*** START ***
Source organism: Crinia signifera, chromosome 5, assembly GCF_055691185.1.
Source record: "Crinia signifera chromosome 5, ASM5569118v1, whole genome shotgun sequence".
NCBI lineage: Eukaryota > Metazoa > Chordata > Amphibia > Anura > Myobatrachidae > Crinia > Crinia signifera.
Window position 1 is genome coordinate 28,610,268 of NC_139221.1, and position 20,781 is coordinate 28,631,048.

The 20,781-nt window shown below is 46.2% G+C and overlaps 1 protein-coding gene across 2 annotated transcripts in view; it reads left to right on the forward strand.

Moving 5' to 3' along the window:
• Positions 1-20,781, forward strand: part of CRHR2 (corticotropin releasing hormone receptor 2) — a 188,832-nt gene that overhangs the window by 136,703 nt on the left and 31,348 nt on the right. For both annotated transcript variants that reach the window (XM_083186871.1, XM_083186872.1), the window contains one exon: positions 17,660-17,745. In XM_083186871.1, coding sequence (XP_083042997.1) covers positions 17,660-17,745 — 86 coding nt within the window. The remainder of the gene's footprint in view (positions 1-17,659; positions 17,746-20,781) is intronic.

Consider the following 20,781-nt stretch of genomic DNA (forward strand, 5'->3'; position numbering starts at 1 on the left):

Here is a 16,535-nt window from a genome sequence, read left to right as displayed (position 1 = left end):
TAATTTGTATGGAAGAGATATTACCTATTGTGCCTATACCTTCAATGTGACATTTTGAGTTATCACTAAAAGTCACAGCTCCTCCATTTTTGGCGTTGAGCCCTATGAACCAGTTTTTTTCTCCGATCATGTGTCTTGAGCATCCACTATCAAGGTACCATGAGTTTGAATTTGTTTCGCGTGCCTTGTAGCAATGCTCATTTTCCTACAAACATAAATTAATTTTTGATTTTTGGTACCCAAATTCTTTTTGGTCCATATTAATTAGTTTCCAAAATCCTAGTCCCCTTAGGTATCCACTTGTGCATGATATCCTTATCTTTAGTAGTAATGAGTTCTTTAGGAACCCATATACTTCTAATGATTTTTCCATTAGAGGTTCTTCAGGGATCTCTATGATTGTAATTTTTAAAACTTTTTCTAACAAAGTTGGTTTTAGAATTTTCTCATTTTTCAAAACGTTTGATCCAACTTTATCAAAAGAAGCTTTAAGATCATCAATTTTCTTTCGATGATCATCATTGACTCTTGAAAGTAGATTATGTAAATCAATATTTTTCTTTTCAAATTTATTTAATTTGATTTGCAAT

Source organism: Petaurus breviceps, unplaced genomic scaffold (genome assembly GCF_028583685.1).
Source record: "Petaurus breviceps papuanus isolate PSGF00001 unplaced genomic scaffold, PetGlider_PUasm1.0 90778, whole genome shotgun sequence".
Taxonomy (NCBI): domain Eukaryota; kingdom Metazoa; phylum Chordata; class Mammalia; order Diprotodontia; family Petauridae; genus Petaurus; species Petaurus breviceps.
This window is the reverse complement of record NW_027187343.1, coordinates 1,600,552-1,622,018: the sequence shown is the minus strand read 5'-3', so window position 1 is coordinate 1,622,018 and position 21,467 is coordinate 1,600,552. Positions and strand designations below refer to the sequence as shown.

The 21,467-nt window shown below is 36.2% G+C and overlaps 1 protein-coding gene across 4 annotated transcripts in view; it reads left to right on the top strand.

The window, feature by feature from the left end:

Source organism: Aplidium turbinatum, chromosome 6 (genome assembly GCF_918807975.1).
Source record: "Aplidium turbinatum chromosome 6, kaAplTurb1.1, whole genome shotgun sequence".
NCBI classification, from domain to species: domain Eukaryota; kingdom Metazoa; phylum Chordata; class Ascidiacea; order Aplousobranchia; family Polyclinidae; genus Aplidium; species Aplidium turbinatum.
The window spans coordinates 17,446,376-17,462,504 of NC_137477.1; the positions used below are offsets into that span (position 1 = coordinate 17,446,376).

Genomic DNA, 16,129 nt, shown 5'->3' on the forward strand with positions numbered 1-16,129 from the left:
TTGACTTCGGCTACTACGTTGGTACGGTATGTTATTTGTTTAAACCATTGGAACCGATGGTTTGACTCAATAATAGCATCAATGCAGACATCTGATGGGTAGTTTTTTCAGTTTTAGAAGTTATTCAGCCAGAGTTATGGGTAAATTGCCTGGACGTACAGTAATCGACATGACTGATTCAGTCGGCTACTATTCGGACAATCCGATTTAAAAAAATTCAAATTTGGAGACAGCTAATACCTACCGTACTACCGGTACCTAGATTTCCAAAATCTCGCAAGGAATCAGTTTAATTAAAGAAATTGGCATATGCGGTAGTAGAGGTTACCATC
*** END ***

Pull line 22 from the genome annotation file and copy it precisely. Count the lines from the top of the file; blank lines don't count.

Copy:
TTGACTTCGGCTACTACGTTGGTACGGTATGTTATTTGTTTAAACCATTGGAACCGATGGTTTGACTCAATAATAGCATCAATGCAGACATCTGATGGGTAGTTTTTTCAGTTTTAGAAGTTATTCAGCCAGAGTTATGGGTAAATTGCCTGGACGTACAGTAATCGACATGACTGATTCAGTCGGCTACTATTCGGACAATCCGATTTAAAAAAATTCAAATTTGGAGACAGCTAATACCTACCGTACTACCGGTACCTAGATTTCCAAAATCTCGCAAGGAATCAGTTTAATTAAAGAAATTGGCATATGCGGTAGTAGAGGTTACCATC